3. Initial Considerations before using TSM archive & retrieve

There are some general considerations on archive and retrieve that apply to all TSM client users, irrespective of the client platform they are running. Please therefore read the next section before reading the platform specific pages on how to use the TSM archive / retrieve software.

Archiving is in some ways a completely separate concept to that of backup. Additionally, by its very nature, archive suggest an inherent value in the data to be secured. For these reasons it is advisable to start using the TSM archive software by setting up a test area within the project and exploring the capabilities and features of the TSM archive client in a test environment, before moving on to archive "live" project data.

Some areas to consider before archiving your project data are:

  • Archive file identification

    When using the TSM Backup Client, the location of a file - i.e. its directory / folder path - identifies that file. This is because there can at most be only two versions of the same file held on the backup server. In contrast the TSM Archive Client allows unlimited versions of the same file to be kept and then for the source files on the local machine to be deleted. (Archiving of multiple versions of the same file is not recommended unless the contents of files are different and required.) As such, the local directory / folder structure may provide little clue as to its archive contents and will certainly provide no information as to how versions of the same file differ.

    Possible solutions to the above are to add a README or INDEX file in each directory folder, listing descriptions, dates and times of each file archived in that location. Alternatively and/or additionally, an entry in the Description field may be used. By default TSM populates this field with the text "Archive Date: Date" which clearly becomes useless if you archive the same file twice on one day. We recommend that more descriptive entries in this field (max length 255 characters) be used for each file archived to group and distinguish archived files.

  • Multiple user accounts

    It is also important to consider the account (or username) under which you are going to do the archiving. On a Linux/Unix system, only the user who archived a file can see it within the archive, and only that same user can retrieve it (except that as usual root can see all and do all). If you are archiving repeatedly related material, when you (or someone) comes to retrieve it, it will probably be simply confusing if the archiving has been performed under different usernames.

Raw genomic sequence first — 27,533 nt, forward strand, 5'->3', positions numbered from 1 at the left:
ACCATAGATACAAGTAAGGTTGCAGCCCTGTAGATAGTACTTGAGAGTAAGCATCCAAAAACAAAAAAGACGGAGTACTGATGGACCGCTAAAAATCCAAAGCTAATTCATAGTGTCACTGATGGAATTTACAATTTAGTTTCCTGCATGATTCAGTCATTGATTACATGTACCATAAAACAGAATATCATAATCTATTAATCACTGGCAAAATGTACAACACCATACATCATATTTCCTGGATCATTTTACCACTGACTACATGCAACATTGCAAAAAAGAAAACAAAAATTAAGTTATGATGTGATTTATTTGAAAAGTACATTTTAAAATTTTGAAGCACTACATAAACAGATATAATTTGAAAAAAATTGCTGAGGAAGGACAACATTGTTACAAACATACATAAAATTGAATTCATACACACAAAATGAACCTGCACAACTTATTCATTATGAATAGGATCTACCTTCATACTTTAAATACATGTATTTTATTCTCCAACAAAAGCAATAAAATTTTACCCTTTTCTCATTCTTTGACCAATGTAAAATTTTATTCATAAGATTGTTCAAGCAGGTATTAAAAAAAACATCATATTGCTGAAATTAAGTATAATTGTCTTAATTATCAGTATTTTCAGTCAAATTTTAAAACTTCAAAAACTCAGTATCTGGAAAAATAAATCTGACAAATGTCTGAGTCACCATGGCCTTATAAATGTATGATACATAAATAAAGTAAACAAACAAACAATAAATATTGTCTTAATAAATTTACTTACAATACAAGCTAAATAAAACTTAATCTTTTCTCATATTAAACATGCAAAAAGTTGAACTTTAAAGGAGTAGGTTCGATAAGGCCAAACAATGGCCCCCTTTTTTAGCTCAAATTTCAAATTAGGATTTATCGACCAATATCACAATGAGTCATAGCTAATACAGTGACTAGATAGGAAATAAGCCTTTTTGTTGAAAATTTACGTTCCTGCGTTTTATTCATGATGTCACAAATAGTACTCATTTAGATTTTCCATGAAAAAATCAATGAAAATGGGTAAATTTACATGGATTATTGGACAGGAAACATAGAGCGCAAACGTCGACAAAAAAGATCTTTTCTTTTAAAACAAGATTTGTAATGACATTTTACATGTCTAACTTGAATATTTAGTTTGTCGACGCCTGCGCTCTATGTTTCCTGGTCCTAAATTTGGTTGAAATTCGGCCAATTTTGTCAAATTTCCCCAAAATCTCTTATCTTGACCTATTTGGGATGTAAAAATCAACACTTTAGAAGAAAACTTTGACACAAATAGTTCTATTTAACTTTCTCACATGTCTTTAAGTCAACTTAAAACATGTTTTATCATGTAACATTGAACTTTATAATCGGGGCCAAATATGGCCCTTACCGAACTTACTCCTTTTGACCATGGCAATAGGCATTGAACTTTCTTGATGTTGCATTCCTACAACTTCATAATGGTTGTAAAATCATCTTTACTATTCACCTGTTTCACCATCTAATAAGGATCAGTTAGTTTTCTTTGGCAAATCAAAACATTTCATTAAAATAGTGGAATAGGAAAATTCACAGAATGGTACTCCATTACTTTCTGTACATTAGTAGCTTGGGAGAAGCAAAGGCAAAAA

• Symbolic file links (Linux/Unix)

    Under Unix, when you name a symbolic link in an archive operation, the object pointed to by the link is archived, not the link data. This behaviour differs from that of backup, where the link data is backed up.

  • Local file deletion

    The TSM archive client offers an option to delete the local files immediately on successful archival to the server. This option needs explicitly stating on the command line or setting in the Archive Options in the GUI and probably should not be used. The archive data is secured on the TSM Archive Server by making three copies to tape. This process occurs early each morning between 00:00 - 01:00 am. We therefore recommend that where Archive clients need to delete archived material from their local machines - for example for reasons of space - they should desist from doing so until the day following the archival process for any particular file and then do so through local operating system commands.

  • Archive file deletion

    Unlike the TSM backup client, the TSM archive client allows the deletion of files archived on the server. Obviously care should be taken in use of this, as once deleted from the server, a file cannot later be retrieved.

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